What is dyspepsia? and how can we avoid its symptoms?
Dyspepsia is a prevalent condition in people and generally describes a group of symptoms instead of a predominant symptom. Most people will experience some symptoms of dyspepsia in their lives.
Among its symptoms, we have:
- Stomach pain or discomfort
- Loss of appetite (Hyporexia can cause due to loss of appetite.)
- Feeling full after eating.
Common causes of these symptoms include:
- Stomach cancer.
- Reflux, caused by gastroesophageal reflux disease (GERD) or a hiatus hernia.
- Irritable bowel syndrome or irritable bowel syndrome.
- Duodenal ulcer
- Inability to process and digest milk and other dairy products (lactose intolerance).
- Depression or anxiety
- Gallbladder pain or inflammation.
- Side effects of caffeine, alcohol, or medication.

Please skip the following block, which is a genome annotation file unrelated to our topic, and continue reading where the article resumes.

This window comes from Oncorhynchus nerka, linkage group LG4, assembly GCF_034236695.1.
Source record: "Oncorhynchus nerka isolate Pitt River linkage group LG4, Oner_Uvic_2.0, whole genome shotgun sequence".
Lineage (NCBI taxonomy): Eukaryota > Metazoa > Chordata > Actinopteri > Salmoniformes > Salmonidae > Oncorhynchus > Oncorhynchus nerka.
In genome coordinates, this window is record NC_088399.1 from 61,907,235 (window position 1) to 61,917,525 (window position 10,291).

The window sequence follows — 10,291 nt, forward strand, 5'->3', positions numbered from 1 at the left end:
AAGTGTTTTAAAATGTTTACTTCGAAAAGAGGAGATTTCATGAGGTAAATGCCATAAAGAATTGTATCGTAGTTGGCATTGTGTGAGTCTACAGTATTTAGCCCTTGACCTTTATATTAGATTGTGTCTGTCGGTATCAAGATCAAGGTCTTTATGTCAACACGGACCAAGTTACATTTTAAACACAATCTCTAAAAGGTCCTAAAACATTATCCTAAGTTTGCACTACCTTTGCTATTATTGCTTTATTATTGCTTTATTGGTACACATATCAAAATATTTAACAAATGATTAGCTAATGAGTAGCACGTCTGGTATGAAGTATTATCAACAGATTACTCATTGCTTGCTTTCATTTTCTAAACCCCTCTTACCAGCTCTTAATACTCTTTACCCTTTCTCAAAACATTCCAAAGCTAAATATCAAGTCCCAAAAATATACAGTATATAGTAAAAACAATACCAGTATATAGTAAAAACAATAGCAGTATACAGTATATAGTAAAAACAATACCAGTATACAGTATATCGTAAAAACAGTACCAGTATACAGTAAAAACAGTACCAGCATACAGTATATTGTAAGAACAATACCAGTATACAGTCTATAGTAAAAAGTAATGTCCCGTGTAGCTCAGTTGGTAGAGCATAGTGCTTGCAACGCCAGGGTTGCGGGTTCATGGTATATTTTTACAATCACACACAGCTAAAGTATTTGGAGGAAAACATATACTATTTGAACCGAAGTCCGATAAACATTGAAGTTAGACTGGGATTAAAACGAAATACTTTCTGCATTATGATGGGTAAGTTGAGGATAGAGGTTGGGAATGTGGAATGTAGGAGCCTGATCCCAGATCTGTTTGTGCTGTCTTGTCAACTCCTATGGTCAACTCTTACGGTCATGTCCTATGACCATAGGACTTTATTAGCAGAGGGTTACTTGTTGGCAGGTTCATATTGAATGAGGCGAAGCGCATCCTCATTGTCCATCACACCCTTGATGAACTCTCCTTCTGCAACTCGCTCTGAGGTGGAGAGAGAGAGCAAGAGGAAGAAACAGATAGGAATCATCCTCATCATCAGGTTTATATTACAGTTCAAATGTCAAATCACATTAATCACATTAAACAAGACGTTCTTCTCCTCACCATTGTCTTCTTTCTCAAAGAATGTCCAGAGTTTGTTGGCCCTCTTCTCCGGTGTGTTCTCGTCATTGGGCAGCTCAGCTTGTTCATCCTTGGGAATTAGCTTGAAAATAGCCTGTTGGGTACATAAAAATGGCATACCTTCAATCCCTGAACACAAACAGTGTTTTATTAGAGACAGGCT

Examples of medications that can cause dyspepsia are aspirin and other similar medications, antibiotics, steroids, digoxin, and theophylline.
Some changes we can make to our lifestyle can really help us to alleviate the symptoms of dyspepsia. Here are some tips you can try to improve the symptoms:
- Change your eating habits while maintaining a balanced diet.
- It is best to eat six small meals instead of two or three large meals.
- After eating, wait for 2 to 3 hours before bedtime. Snacks at night are not a good idea.
- Chocolate, mint, and alcohol can make the condition worse.
- Spicy foods, which have many acids (such as tomatoes and oranges), and coffee can make dyspepsia worse in some people. If your symptoms worsen after eating certain foods, you may want to stop eating those foods to see if your symptoms improve.
- Avoid smoking cigarettes or tobacco.
- If you suffer from symptoms at night, raise the head of the bed a few inches by placing blocks or a piece of foam under the head of your mattress.
- Do not wear tight clothes.
- Lose weight if necessary. The loss of only 5 to 10 pounds can help.
The treatment depends on the cause of the problem. If no specific cause is found, the treatment focuses on alleviating the symptoms with medication.